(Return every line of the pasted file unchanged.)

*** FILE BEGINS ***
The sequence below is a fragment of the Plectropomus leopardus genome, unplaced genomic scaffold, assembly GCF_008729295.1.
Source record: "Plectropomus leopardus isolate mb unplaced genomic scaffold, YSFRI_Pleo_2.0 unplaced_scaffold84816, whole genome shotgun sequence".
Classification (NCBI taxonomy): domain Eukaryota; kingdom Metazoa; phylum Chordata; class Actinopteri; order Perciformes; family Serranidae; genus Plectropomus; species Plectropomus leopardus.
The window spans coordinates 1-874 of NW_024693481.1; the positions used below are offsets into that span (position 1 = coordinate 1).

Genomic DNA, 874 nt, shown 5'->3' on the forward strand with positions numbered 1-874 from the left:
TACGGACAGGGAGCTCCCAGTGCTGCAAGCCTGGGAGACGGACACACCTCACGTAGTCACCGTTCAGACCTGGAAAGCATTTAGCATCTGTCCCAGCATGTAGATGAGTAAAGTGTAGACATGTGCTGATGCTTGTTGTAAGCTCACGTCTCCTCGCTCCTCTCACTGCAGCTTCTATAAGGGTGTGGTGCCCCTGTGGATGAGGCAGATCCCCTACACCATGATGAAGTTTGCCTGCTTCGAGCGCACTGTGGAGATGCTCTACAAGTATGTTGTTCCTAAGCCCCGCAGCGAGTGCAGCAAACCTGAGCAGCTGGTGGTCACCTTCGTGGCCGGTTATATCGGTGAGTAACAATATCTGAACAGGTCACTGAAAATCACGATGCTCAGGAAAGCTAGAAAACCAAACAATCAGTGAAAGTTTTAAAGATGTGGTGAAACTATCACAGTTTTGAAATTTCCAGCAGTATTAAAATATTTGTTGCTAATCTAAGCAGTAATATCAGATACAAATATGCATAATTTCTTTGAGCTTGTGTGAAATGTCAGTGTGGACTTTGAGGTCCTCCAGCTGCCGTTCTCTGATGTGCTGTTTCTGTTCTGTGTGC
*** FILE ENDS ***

The sequence below is a fragment of the Plectropomus leopardus genome, unplaced genomic scaffold, assembly GCF_008729295.1.
Source record: "Plectropomus leopardus isolate mb unplaced genomic scaffold, YSFRI_Pleo_2.0 unplaced_scaffold84816, whole genome shotgun sequence".
Classification (NCBI taxonomy): domain Eukaryota; kingdom Metazoa; phylum Chordata; class Actinopteri; order Perciformes; family Serranidae; genus Plectropomus; species Plectropomus leopardus.
The window spans coordinates 1-874 of NW_024693481.1; the positions used below are offsets into that span (position 1 = coordinate 1).

Genomic DNA, 874 nt, shown 5'->3' on the forward strand with positions numbered 1-874 from the left:
TACGGACAGGGAGCTCCCAGTGCTGCAAGCCTGGGAGACGGACACACCTCACGTAGTCACCGTTCAGACCTGGAAAGCATTTAGCATCTGTCCCAGCATGTAGATGAGTAAAGTGTAGACATGTGCTGATGCTTGTTGTAAGCTCACGTCTCCTCGCTCCTCTCACTGCAGCTTCTATAAGGGTGTGGTGCCCCTGTGGATGAGGCAGATCCCCTACACCATGATGAAGTTTGCCTGCTTCGAGCGCACTGTGGAGATGCTCTACAAGTATGTTGTTCCTAAGCCCCGCAGCGAGTGCAGCAAACCTGAGCAGCTGGTGGTCACCTTCGTGGCCGGTTATATCGGTGAGTAACAATATCTGAACAGGTCACTGAAAATCACGATGCTCAGGAAAGCTAGAAAACCAAACAATCAGTGAAAGTTTTAAAGATGTGGTGAAACTATCACAGTTTTGAAATTTCCAGCAGTATTAAAATATTTGTTGCTAATCTAAGCAGTAATATCAGATACAAATATGCATAATTTCTTTGAGCTTGTGTGAAATGTCAGTGTGGACTTTGAGGTCCTCCAGCTGCCGTTCTCTGATGTGCTGTTTCTGTTCTGTGTGC